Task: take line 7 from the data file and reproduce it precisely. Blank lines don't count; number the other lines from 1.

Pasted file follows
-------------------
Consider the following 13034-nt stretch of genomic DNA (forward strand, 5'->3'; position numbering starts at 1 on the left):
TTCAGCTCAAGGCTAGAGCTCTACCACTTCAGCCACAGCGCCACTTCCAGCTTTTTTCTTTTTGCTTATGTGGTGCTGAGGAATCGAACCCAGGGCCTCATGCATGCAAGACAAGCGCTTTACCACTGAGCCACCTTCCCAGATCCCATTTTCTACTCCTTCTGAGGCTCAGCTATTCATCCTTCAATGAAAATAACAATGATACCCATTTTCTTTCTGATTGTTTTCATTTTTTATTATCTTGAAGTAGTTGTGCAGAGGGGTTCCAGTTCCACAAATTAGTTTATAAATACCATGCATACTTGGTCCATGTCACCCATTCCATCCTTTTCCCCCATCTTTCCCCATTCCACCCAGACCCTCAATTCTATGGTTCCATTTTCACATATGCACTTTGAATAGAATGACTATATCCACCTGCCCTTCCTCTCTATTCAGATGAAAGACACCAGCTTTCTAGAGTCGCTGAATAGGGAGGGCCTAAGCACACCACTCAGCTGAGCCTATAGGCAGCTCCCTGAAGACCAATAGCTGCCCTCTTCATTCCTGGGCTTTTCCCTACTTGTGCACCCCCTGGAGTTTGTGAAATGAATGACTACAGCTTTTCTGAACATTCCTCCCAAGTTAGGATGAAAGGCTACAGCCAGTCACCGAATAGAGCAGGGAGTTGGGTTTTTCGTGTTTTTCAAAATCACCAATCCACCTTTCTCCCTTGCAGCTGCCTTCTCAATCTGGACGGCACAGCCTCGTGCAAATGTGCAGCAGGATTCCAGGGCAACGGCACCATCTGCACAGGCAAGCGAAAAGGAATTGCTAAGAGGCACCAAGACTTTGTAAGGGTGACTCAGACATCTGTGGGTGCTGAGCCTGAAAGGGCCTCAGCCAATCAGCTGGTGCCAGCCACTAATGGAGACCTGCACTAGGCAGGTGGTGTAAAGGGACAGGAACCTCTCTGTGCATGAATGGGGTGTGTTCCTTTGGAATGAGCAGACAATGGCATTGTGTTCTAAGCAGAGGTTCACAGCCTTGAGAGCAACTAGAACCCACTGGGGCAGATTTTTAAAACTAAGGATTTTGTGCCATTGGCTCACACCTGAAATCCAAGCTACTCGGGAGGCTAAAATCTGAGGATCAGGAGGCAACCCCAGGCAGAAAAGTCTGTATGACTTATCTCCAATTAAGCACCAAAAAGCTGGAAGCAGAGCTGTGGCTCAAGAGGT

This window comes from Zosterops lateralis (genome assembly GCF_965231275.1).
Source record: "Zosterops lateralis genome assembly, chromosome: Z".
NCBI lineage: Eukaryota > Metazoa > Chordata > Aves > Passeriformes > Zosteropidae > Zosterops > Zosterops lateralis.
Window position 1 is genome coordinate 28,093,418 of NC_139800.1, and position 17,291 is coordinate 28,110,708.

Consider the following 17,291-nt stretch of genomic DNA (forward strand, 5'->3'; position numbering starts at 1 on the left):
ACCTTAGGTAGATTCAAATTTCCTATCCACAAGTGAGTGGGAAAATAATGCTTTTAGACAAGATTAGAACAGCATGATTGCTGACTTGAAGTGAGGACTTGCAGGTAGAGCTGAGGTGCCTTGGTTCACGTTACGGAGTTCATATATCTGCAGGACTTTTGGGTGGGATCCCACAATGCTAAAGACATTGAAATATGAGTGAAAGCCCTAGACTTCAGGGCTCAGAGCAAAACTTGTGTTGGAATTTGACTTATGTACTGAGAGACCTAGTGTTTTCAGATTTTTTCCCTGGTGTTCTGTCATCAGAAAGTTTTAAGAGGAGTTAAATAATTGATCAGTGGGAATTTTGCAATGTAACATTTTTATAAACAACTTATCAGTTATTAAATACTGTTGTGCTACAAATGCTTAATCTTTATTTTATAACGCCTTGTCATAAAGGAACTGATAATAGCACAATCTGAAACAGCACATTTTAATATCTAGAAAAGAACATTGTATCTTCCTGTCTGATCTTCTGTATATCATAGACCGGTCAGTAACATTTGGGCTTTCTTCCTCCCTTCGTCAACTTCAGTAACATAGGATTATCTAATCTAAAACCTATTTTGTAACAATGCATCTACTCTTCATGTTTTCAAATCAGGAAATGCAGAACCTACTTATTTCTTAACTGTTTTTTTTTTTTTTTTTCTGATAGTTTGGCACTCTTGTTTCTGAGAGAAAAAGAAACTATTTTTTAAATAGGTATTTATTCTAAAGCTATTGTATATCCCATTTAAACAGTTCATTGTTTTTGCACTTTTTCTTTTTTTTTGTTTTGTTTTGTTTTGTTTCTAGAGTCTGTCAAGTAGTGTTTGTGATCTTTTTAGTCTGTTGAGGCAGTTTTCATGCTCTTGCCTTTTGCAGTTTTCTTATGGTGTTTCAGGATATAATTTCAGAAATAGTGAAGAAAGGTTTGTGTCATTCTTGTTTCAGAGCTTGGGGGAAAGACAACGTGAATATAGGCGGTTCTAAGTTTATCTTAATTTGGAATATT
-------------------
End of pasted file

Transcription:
Consider the following 17,291-nt stretch of genomic DNA (forward strand, 5'->3'; position numbering starts at 1 on the left):